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Bible Study: The Book of the Revelation – LESSON 18

Calvary Bible Church Bible Study

The Book of the Revelation


LESSON 18:  Chapter 20


This chapter serves as a Continental Divide of Scripture.  Premillennialists (also known as chiliasts from the Greek word for 1000) use a single interpretive principle and find in this vital chapter that, after the visible coming of Christ in chapter 19, He will set up His earthly kingdom and reign with His saints for a thousand years, while Satan is confined to the bottomless pit. 


Vrs     1–3               This chapter follows the events of the previous chapter. Though unseen by mortal eye, Satan has been on earth since 12:9, carrying on his evil work.

The purpose of the angel is to bind Satan for a thousand years. Dragon indicates cruelty; serpent speaks of guile; Devil indicates him as the tempter of man; and Satan indicates he is the adversary of Christ and His people. From verse 2–7 there are six mentions of 1000 years. Although many modern “liberal” commentators state that this number is only symbolic, if this number is symbolic, of what is it a symbol?  It cannot mean something that is endless, because the Greek language, as well as the Hebrew, has ample means to convey endlessness without ambiguity.  Thrown into the abyss, Satan is incarcerated, so that he is unable to deceive the nations for the length of that period, namely, the Millennium. The sealing is for security, as elsewhere in Scripture. He is adequately curbed and restrained. What a wonderful time for mankind is this! Deception has characterized Satan from Genesis 3 to the time now under consideration (2nd Corinthians 4:3, 4).  In God’s purpose Satan will be loosed a little after the allotted time. Why? Simply, God will reveal to us that we are not changed in our fallen nature, and that we are still susceptible to his lies and strategies.  The result of the loosing is indicated in verses 7–8.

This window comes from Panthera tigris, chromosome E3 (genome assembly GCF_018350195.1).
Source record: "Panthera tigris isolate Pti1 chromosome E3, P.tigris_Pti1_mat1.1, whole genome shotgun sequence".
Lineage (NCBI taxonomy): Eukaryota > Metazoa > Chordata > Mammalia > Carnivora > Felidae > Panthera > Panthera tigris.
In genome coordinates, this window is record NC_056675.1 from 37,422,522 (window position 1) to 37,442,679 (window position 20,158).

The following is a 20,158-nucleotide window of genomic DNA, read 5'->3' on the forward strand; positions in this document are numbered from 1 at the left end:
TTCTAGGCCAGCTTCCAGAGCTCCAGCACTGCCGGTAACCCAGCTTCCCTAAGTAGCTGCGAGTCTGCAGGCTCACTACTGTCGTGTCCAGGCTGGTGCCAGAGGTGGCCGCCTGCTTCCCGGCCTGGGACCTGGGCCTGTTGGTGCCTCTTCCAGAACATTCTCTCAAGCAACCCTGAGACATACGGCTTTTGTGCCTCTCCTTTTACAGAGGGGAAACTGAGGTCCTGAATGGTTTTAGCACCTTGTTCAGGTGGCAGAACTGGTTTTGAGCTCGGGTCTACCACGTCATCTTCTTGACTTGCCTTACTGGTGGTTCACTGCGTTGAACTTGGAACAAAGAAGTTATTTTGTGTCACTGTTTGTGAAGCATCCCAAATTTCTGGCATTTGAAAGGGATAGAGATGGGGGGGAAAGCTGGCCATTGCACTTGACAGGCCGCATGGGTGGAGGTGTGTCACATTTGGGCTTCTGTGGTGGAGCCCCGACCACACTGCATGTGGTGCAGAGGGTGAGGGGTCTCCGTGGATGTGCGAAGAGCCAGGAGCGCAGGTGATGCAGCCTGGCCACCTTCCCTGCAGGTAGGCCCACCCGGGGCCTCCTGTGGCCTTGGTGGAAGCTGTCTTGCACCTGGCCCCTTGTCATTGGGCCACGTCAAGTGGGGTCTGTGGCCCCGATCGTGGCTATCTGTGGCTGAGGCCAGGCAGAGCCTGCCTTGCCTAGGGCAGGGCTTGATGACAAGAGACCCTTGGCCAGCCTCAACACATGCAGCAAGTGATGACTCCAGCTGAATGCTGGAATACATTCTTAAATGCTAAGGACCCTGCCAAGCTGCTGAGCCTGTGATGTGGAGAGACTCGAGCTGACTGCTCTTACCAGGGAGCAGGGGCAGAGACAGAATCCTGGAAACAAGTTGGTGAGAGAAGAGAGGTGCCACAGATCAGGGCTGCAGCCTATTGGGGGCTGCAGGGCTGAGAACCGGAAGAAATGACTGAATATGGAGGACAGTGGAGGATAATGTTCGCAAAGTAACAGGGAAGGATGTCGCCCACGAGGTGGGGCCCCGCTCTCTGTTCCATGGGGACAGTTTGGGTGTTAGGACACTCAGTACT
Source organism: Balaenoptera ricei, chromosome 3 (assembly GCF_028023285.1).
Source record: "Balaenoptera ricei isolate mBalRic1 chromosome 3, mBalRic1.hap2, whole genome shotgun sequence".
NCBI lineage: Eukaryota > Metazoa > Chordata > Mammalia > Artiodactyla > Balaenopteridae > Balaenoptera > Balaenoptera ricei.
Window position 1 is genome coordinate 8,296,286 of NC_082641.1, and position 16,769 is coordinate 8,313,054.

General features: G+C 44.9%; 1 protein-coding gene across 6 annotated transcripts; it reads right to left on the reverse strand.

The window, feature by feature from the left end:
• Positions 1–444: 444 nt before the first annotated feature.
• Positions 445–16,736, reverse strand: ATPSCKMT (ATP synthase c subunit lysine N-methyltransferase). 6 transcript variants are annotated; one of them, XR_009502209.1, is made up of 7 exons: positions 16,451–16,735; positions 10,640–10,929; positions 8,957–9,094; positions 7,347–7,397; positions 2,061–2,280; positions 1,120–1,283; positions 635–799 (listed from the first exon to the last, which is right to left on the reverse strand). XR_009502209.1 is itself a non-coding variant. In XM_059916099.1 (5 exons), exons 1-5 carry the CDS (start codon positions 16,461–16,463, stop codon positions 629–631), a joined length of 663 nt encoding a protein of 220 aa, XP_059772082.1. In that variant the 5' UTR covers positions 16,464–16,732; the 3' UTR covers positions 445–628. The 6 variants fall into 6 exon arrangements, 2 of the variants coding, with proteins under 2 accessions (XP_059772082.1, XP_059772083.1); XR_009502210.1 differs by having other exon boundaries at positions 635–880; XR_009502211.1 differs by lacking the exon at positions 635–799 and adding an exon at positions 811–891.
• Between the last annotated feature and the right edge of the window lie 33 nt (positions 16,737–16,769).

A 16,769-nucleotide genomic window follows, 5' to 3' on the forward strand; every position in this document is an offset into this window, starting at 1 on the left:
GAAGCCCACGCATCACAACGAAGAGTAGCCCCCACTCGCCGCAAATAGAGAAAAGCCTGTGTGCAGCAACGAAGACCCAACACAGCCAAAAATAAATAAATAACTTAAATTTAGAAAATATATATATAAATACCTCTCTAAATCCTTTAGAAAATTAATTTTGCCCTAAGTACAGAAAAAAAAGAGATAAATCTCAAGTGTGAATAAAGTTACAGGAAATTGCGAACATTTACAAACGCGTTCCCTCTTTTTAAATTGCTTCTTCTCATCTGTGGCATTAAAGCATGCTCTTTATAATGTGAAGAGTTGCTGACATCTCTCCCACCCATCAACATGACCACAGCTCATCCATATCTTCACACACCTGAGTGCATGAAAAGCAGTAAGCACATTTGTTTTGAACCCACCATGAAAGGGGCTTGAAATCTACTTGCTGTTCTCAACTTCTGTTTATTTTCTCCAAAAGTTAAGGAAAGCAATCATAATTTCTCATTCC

Vrs     4                  What was seen in 11:15 by way of anticipation is here realized.  It is understood that Christ will sit on His throne and reign as the legitimate Son of David, and that is clearly stated in the last clauses of this verse.  Who are the occupants of the thrones? From the combined testimony of Scripture, it appears that they will be New Testament saints (1st Corinthians 6:2) who reign as the Queen of the King (see 2nd Timothy 2:12 and Revelation 5:8-10).  The martyred through the Tribulation Period, and those who resisted the idolatry worship of the beast, will come to life (only a literal, not spiritual, resurrection will meet the demands of the context, in which individuals have been beheaded or killed) and reign with Christ for the Millennium.


Vrs     5                  The rest of the dead do not experience resurrection until the thousand years were finished.   The order of the resurrection can be gleaned from these Scriptures: Luke 24:5-7 (Christ), Matthew 27:50-53 (many saints), 1st Corinthians 15:51-53 (Rapture), Revelation 20:3-5 (specifically martyrs during Antichrist’s persecution). The word first is found in verses 5 and 6. If this means there is but one resurrection, words are emptied of meaning. There are definite stages in the first resurrection; the chief one is Christ Himself (1st Corinthians 15:20).

Vrs     6                  Blessed and holy are all who have part in the first resurrection, i.e., of the righteous. Blessed tells of their condition; holy speaks of their character. They are priests and kings (Revelation 1:6; 1st Peter 2:5), exactly as Christ combines the two offices (Zecheriah 6:13).  The reign with Christ, prophesied in Old and New Testament alike, will endure a thousand years. Over these righteous ones the second death (the lake of fire, vs. 14) has no sway; it holds no terror for them through the all sufficient work of the Savior.


Vrs     7                  After the Millennium, Satan shall be loosed from his imprisonment in the abyss. This loosing is for the last exhibition of his venom and the last test of man to prove God’s justice.


Vrs     8                  After Christ’s glorious reign on earth for 1000 years, Satan stages a rebellion through his deceptions.  Notice, first of all, it is on a universal scale, namely, the nations which are in the four quarters of the earth.  How could this occur? It must be remembered that there will be procreation in the Millennium on the part of those who have entered the kingdom (Matthew 25:31–46) in unresurrected bodies; but their offspring will not be born redeemed any more than has been true at any time in the history of man (Isaiah 65:20). Furthermore, many will give only feigned obedience to the ruling King.